Football Index £4.5m claims hearing taken to High Court

By | May 12, 2021

The High Court of Justice for England and Wales has taken on the hearing regarding the distribution of over £4.5 million in funds to former customers of Football Index.

Begbies Traynor, the insolvency practitioners for Football Index parent company BetIndex, initially began to process claims against the company in April, one month after the operators collapse. 

After the firm initiated the hearing on Monday, it was anticipated that the case would be heard by the Insolvency List at the Business and Property Courts of England and Wales, as the administrators hoped for a quick resolution to the issue. 

Although the hearing has now been taken to the High Court, a date has not yet been set, and so the distribution of funds to customers has been delayed.

Citing stress suffered by customers, some of whom lost hundreds of thousands of pounds due to the demise of Football Index, Begbies Traynor had called for the case to be heard by the courts as soon as possible.

Additionally, BetIndex – which had expressed hope in March that the player trading platform could be maintained in a ‘restructured form’ – has also made plans to relaunch the brand for the 2021/2022 football season.

The current player protection fund includes up to £3.2 million to be distributed among customers who still have money in their accounts which they are unable to access, leaving the operator with a surplus of £1.3 million.

However, the main challenge posed to the administrators concerns the status of active bets held with Football Index, and differentiating these claims against those of people owed dividends by the company.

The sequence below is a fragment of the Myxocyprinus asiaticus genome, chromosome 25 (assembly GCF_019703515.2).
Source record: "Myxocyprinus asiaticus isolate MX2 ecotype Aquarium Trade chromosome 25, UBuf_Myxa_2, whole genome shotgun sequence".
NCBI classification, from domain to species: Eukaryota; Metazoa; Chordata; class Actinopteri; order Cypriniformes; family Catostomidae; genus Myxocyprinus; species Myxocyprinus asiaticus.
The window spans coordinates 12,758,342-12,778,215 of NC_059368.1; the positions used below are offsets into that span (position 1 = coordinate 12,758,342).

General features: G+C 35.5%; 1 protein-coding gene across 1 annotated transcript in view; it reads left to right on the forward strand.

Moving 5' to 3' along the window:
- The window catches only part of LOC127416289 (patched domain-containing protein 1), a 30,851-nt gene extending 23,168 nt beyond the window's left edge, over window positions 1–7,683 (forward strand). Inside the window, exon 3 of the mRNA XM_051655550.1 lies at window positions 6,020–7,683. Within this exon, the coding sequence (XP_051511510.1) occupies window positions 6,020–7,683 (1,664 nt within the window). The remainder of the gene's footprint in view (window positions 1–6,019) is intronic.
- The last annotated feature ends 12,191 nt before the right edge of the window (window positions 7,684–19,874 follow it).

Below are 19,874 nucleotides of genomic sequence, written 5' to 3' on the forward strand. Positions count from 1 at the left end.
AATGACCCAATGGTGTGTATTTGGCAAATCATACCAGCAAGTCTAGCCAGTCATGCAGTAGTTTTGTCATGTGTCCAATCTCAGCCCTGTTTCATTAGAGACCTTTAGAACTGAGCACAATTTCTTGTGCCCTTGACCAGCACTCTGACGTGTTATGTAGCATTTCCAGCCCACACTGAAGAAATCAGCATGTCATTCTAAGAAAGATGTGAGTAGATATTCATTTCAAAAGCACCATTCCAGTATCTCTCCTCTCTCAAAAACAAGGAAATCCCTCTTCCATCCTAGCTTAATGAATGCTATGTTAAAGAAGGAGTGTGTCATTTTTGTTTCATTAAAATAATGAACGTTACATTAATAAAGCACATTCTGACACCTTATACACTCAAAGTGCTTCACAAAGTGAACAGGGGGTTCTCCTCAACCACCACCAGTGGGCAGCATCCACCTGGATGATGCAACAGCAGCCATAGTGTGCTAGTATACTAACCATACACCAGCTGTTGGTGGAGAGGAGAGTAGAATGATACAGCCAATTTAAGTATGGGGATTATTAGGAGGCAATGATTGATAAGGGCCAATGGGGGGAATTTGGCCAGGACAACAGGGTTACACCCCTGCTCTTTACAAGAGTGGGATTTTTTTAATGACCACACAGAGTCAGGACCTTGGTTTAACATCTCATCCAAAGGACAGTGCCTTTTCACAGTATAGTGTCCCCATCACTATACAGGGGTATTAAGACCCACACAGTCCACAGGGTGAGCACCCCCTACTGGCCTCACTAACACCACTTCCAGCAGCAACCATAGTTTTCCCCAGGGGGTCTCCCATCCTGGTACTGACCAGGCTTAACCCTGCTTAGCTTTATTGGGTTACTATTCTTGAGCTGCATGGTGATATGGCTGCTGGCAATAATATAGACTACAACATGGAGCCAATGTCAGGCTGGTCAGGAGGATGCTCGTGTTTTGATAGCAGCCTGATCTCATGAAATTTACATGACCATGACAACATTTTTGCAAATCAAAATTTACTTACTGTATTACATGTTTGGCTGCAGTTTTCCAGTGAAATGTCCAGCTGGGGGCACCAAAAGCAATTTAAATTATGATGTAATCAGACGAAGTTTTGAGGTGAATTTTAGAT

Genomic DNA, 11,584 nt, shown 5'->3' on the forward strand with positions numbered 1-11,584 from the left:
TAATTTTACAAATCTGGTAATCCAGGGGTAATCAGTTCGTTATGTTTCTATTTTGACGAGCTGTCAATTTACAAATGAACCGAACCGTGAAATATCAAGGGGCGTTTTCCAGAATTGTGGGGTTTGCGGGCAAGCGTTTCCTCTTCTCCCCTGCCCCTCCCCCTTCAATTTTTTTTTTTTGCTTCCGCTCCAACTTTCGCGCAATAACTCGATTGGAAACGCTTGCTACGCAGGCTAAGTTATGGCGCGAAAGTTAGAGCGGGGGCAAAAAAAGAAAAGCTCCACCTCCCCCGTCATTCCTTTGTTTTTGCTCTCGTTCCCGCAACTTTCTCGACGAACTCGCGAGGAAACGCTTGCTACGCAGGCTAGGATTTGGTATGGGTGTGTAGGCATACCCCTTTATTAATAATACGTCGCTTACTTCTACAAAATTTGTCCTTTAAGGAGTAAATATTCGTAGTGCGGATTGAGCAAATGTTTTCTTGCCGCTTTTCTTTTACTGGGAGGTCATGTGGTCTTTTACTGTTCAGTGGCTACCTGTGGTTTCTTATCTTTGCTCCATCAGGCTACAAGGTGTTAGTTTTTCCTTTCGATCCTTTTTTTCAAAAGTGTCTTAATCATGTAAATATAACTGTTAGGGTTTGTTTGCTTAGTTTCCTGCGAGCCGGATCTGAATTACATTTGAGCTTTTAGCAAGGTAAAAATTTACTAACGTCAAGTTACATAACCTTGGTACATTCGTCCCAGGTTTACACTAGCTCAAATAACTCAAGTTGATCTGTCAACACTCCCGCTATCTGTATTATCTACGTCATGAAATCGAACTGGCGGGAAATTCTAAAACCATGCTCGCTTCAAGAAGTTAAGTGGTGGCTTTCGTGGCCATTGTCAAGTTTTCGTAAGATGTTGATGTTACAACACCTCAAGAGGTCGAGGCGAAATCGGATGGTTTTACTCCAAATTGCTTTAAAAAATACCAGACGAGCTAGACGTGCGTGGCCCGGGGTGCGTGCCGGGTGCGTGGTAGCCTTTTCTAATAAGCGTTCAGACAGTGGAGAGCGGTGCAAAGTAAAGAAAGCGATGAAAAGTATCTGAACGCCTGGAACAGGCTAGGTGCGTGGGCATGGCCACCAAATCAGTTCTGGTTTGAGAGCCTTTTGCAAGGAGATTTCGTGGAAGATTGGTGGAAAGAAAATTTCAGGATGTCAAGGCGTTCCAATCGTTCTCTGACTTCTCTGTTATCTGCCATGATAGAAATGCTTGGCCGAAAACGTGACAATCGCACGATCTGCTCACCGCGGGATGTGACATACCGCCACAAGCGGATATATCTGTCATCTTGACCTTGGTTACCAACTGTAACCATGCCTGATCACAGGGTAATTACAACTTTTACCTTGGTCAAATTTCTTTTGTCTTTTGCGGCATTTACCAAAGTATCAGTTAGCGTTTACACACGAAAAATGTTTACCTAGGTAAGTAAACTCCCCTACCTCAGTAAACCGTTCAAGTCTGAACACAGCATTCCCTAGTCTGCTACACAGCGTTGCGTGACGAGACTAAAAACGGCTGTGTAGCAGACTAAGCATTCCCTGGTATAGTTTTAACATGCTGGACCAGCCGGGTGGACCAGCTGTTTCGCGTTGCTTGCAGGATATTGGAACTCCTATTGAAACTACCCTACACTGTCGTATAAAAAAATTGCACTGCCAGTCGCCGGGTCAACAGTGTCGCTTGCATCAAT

If these dividend payments were made up to 22 April or beyond, the customer’s account would go into default and no customers could receive the full value lost.

Football Index initially collapsed due to the decision to slash dividends from 14p to 3p, leading to a mass withdrawal of customers, which subsequently resulted in the firm entering administration.

This was followed by the suspension of its gaming licence UK Gambling Commission (UKGC) as well its membership of the Betting and Gaming Council (BGC).

BetIndex had previously stated that player funds have protection over other creditors’ claims, but according to its own terms and conditions, funds invested in football players via the football trading exchange do not benefit from this protection.

London law firm Leigh Day has also been enlisted for representation by some former Football Index customers, with the UKGC reportedly one of the targets of the legal case.

Criticism has been levelled against the UKGC as a result of the fallout from the Football Index collapse, with the All Party Parliamentary Group for Gambling Related Harm (GRH APPG) calling for the DCMS to undertake an independent review.

The DCMS subsequently announced an independent review into the situation – supported by the BGC – including an assessment of the UKGC’s regulatory actions.